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Hubble finds ‘Ghost Light’ in SuperCluster of 200 billion dead stars


The Hubble Space Telescope made a discovery that only it would be able to make, in determining what caused the cluster of light that was found in the images. Thanks to the telescopes infra-red sensitivity to incredibly dim light scientists were actually able to determine that what they were looking at was something that scientists hadn’t ever seen before in this capacity.

The scene was a chaotic, rambling of stars that looked like an incredibly sized mass. And it was every bit as impressive as it looked, and seemed. As it turns out what scientists were looking at was a major cluster of stars that were expelled from galaxies that perished billions of years ago. NASA said that they were gravitationally pulled apart, and the remnants are what they were identifying.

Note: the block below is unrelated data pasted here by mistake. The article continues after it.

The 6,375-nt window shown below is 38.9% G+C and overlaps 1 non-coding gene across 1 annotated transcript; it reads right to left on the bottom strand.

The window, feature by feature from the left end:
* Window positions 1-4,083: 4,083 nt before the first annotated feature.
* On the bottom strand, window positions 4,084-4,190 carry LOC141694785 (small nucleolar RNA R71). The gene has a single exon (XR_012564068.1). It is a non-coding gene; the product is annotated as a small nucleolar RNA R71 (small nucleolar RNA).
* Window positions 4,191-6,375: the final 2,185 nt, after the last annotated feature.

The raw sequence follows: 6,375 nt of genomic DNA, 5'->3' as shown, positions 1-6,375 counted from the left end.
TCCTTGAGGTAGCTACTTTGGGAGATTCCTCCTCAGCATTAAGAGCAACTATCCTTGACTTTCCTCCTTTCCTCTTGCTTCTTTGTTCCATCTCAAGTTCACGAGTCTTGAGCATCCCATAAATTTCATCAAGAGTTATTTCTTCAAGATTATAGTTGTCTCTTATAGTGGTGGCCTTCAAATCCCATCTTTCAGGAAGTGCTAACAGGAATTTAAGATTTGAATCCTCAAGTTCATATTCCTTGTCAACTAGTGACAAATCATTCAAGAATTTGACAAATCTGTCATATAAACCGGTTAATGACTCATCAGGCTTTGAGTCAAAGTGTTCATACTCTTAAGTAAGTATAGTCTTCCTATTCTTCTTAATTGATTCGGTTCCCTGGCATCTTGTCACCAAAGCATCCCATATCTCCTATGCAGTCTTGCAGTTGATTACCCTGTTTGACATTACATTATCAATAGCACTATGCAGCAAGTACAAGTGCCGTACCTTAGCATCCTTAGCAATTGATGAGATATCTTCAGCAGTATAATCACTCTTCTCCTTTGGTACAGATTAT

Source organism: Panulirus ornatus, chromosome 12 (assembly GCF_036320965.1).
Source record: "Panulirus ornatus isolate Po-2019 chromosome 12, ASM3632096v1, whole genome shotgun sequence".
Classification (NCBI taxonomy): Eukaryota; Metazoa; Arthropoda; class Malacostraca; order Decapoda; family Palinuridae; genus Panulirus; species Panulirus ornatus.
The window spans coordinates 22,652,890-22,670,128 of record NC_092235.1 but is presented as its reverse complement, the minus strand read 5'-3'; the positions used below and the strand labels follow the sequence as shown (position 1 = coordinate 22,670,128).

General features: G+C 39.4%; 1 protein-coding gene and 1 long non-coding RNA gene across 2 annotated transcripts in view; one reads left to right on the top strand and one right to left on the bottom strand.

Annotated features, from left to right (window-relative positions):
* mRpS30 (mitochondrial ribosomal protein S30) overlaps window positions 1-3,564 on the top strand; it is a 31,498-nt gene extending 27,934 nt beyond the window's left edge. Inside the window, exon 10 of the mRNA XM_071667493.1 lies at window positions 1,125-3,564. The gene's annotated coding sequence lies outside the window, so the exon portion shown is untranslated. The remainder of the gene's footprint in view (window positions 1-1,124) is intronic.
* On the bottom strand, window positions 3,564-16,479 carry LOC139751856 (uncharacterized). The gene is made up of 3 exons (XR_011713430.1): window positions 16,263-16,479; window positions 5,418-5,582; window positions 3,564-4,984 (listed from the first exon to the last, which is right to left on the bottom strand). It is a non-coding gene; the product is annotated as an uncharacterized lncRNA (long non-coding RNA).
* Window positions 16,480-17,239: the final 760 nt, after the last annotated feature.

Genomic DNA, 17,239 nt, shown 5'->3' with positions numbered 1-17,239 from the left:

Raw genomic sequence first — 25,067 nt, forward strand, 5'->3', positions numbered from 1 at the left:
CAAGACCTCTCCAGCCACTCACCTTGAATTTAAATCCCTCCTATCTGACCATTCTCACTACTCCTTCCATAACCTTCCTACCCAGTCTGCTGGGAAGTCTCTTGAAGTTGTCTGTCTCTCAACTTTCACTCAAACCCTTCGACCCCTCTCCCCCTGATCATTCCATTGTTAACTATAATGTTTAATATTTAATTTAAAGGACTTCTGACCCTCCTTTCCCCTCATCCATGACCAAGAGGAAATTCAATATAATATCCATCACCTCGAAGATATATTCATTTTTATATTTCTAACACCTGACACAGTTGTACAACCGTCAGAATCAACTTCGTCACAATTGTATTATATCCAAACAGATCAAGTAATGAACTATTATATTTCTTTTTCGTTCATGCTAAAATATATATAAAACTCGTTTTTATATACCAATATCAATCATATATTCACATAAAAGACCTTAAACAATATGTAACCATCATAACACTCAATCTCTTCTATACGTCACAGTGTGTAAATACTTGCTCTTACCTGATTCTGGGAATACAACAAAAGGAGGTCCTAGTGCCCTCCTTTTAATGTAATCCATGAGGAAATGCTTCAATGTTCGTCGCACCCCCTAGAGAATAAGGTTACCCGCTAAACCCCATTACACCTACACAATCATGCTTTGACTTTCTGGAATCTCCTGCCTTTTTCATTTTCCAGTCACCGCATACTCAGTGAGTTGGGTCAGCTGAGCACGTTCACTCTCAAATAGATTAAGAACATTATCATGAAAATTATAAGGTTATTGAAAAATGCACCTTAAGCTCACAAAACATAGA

The super cluster actually drifts between several galaxies and doesn’t have any pull in any particular direction. Essentially saying that they have stayed together by mere collection, rather than staying together for a particular reason – like being a part of the same galaxy. In fact, scientists have even gone as far as to say that the galaxies very well could have been as large as the Milky Way, and that there could have been several that were actually that size within the crippled mass.

The cluster of light that was seen in the photographs and the telescope though was actually only accounted for by 10% of the light that was coming from the stars that were present. There were as many as 200 billion dead stars within the mass. Scientists used computer modeling to make the additional determinations that they were able to achieve through this discovery beyond simply seeing the light in its traditional sense.

The information that was collected through the Hubble Telescope isn’t just groundbreaking for the discovery, but also for confirming what scientists had speculated for some time. It confirms the behavior of stars that are pushed out from a galaxy, and how they interact with each other when they are no longer held within the gravitational rules of a galaxy, and that according to scientists is a major move forward.

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